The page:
And now the most compelling two minutes in television, the latest from the wartime grapevine:

Clarke Wanted to Fire on Kandahar?

Former Centcom Commander and Mideast Envoy Anthony Zinni says that during the Clinton administration Richard Clarke (search) -- who has accused President Bush (search) of being weak on terror -- wanted to fire missiles into the Afghan city of Kandahar, where intelligence suggested Usama bin Laden may have been staying.

But Zinni says he refused to do it because intelligence indicated at least 15,000 civilians could have been killed. So, Zinni says, Clarke called him -- "a criminal."

According to Zinni, speaking at Christopher Newport University in Virginia yesterday and quoted in the Newport News Daily Press, the military later confirmed bin Laden wasn't in Kandahar after all.

Posting False Headlines?

The Washington Post (search), reporting on a new poll that shows 47 percent of Americans think the U.S. is safer since 9/11, concluded in its headline that -- "Most Say They are Less Safe Since 9/11."

But that headline, in fact, is false. While it's true that a minority believe they're safer since 9/11, only 18 percent say they're less safe and 34 percent say they're about as safe.

What's more, you'd have to read to paragraph nine to know that the 47 percent who think they're safer is higher than one year after 9/11. The Post was planning a correction for tomorrow's editions, but as of late today the erroneous headline was still carried on the Post's Web site.

Ralph Wants to Help Democrats?

Independent presidential candidate Ralph Nader (search) -- who some say cost Democrats the 2000 election -- now says he wants his candidacy this year to help Democrats win this year's election.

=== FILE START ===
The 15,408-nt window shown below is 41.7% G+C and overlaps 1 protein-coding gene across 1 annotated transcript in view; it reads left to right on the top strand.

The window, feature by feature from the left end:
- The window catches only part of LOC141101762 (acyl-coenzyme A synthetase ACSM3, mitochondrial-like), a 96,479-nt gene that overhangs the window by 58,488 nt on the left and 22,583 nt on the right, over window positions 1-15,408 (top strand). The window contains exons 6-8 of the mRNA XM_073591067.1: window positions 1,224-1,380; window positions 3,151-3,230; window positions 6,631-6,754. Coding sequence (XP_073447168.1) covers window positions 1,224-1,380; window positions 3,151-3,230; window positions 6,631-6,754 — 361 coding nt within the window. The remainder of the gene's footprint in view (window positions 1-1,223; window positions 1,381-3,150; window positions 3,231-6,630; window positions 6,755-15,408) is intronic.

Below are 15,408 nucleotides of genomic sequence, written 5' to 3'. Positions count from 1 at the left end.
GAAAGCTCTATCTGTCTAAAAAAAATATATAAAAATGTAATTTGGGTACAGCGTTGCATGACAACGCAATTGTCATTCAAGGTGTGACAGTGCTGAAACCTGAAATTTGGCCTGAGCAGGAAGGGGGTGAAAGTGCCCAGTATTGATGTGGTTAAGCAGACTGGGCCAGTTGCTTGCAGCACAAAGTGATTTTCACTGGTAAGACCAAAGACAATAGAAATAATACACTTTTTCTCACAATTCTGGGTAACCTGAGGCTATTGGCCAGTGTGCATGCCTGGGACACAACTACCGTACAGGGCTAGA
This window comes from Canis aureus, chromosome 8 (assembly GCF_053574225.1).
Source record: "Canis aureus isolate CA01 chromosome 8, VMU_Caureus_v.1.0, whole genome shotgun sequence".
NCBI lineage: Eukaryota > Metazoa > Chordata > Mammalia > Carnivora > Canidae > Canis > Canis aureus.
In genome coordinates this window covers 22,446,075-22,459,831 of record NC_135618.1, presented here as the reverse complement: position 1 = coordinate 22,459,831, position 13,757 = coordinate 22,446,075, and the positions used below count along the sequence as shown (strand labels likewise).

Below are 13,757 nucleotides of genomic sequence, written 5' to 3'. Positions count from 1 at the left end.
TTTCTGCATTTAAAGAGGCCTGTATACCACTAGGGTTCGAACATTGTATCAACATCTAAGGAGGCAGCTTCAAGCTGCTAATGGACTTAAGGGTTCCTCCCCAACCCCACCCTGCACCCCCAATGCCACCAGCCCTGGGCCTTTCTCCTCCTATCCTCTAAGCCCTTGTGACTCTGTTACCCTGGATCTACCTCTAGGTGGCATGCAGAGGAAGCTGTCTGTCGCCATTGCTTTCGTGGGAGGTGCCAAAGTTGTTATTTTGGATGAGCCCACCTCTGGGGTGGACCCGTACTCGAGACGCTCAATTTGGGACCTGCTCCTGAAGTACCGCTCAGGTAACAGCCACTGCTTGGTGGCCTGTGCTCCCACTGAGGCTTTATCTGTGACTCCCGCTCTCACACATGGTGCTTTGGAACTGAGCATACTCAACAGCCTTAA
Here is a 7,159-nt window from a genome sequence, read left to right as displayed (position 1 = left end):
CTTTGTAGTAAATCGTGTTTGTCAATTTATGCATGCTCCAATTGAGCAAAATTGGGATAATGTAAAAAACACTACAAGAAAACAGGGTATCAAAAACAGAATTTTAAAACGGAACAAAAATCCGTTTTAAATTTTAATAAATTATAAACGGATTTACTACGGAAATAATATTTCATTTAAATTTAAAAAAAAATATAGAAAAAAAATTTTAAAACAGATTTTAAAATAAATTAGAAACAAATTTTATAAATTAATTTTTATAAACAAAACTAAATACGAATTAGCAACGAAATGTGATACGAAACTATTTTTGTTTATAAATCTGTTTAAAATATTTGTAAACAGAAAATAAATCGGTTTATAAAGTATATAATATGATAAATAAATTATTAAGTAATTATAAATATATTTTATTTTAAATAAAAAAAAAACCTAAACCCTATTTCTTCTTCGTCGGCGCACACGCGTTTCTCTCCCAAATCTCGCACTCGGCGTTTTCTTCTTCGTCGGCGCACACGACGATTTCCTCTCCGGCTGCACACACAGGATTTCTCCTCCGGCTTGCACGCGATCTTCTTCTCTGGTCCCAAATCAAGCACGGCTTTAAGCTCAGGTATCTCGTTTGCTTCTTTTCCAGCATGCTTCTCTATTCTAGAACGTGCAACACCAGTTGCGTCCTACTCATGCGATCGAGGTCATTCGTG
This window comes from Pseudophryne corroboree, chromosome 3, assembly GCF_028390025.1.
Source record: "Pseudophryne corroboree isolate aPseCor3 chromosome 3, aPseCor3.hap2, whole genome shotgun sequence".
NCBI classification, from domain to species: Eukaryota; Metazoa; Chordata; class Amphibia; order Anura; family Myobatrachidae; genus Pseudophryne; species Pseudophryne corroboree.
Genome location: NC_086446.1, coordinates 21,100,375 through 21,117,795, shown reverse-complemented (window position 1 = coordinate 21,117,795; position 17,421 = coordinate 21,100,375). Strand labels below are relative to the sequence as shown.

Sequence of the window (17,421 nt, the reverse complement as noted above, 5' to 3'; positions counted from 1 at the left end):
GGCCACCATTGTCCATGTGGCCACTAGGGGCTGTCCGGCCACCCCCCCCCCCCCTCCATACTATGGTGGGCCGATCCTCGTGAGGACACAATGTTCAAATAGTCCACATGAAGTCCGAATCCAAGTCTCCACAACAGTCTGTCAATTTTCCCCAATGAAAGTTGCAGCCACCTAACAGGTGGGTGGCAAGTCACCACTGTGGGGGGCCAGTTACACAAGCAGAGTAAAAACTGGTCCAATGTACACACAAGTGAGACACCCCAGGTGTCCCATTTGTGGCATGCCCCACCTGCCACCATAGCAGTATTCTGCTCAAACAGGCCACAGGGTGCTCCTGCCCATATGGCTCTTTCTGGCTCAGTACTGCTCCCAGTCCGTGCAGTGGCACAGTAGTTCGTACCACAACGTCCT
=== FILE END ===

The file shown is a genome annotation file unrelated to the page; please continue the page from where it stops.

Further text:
How would it do that? Well, Nader says in an online letter that he's going to criticize Kerry for some of his positions.

This, Nader says, will push Kerry further to the left and allow Kerry to -- "pick up effective modes and critiques" of Bush -- both of which will attract more votes.

Campaign Apology

Republican Kentucky Senator Jim Bunning's re-election campaign is apologizing to Democratic contender Daniel Mongiardo for saying he looks like one of Saddam Hussein's sons. Bunning made the remarks about Mongiardo -- currently a state senator -- at a recent GOP fundraiser.

Bunning's campaign says -- "We're sorry if this joke, which got a lot of laughs, offended anyone." But Mongiardo's campaign calls that -- "a half-hearted apology... [that] is no apology at all."

FOX News' Michael Levine contributed to this report

With more than 35 years of journalism experience to draw from, Brit Hume currently serves as a senior political analyst for FOX News Channel (FNC) and contributes to all major political coverage. Hume also is regular panelist on FOX's weekly public affairs program, "FOX News Sunday" on Sundays at 2 p.m. and 6 p.m. ET. Click here for more information on Brit Hume